As we mentioned above, the graph-based analysis system for external transactions has been launched in the last KIR project. Also, we have built an additional analysis framework for Klaytn token economies for the first milestone in this project. In the following sections, every detail of the proposed system would be addressed such as how we build a graph for token economies and what’s different about external transactions and token transfers as an analysis system.

Token transfers from event logs

In the blockchain network, event logs could represent what smart contracts have done. It records various types of events that occurred from smart contracts such as a token locking and a transfer. For the aspect of money flow tracking, we mainly focus on the event type of token transfer instead of others. The event logs of token transfers depict all of the details about the information of transferred tokens including sender and receiver addresses and transferred amount of tokens. Thus, we sorted out specific types of events(i.e., token transfer) from entire event logs to build a token transfer graph for Klaytn token economies.

Figure 2. An example of token transfers from event logs.

Figure 2 shows the example of extracted token transfer data from event logs. The log could describe how much tokens are transferred and who sends the tokens to whom. To be specific, the ‘address’ data of the example indicates a contract address to launch this transfer and this tells us which type of tokens are transferred. Additionally, we could get the answer for how many tokens are transferred from the ‘data’ of the log. Also, there is the combination of three entities as ‘topics’ to represent sender’s and receiver’s addresses and the type of event log(e.g., ‘transfer’ for this example).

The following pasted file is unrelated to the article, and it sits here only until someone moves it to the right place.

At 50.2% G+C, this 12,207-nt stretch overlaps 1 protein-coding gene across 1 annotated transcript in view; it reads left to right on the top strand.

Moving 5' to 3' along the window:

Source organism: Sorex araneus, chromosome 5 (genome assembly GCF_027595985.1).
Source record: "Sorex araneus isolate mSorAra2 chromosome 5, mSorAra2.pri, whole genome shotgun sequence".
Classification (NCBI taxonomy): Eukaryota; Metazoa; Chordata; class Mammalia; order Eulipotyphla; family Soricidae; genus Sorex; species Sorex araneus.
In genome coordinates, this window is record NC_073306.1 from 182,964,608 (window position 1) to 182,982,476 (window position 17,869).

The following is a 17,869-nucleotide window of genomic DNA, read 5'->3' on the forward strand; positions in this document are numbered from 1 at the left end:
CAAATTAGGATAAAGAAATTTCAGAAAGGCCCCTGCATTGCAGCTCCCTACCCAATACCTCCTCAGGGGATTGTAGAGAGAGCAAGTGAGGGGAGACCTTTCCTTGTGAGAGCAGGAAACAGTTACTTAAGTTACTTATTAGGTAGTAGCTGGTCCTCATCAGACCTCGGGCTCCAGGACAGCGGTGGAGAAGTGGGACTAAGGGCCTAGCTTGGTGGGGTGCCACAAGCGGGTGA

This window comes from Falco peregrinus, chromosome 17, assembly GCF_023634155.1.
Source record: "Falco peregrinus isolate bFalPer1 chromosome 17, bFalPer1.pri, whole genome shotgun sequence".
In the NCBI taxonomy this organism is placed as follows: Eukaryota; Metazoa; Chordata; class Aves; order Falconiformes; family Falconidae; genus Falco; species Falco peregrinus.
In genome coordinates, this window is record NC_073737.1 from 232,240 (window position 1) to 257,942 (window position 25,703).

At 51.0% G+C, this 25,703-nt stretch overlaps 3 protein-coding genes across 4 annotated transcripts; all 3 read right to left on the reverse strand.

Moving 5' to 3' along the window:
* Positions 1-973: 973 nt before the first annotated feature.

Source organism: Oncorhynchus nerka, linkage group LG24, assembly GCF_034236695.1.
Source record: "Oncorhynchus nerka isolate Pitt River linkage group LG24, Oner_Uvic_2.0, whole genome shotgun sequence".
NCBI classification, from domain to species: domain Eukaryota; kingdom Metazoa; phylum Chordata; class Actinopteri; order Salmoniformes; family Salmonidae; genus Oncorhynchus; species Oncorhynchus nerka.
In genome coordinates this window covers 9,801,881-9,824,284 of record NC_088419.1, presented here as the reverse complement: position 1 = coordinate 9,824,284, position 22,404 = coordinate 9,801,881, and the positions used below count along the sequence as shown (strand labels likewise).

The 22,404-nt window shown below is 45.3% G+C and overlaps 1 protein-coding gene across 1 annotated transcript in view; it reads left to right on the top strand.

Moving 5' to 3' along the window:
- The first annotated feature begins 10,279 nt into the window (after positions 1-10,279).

The proposed system constructs a token transfer graph from such key variables of event logs. For instance, each address and transaction hash value of logs could be represented as a vertex on the graph and an edge between two vertices be generated if there is a token transfer between two addresses.

Design considerations: micro vs monolithic graph architecture

Figure 3. Micro vs Monolithic graph architecture for token economies

One of the most important design concepts of our system architecture is about the type of graph base. To be specific, we need to make a careful decision between monolithic and micro graph architectures to support many types of tokens on the token economies unlike a network for external transactions. If we apply it to real world money markets, it seems like there are several types of notes such as the US dollar, the yen and the pound to put on graphs.

By taking the concept of monolithic architecture, we could put all the types of tokens together on a single graph. This kind of singleton manner makes it easy to track the multiple types of token transfers at once by maintaining a single generalized data structure. But in general, this tightly coupled single graph has disadvantages for maintanance because the modification on a token network could bring about side effects on the other token economies.

On the other hand, the micro graph architecture provides a dedicated graph base for each type of token. This is good for the case of traversing transactions of a specified token type only. In contrast, when we make an inquiry into a large number of types of tokens at once, it requires additional costs to refer to a string of graphs to trace token transfers over one token type. Also, it is hard to maintain because there are as many individual graphs as the number of token types to manage.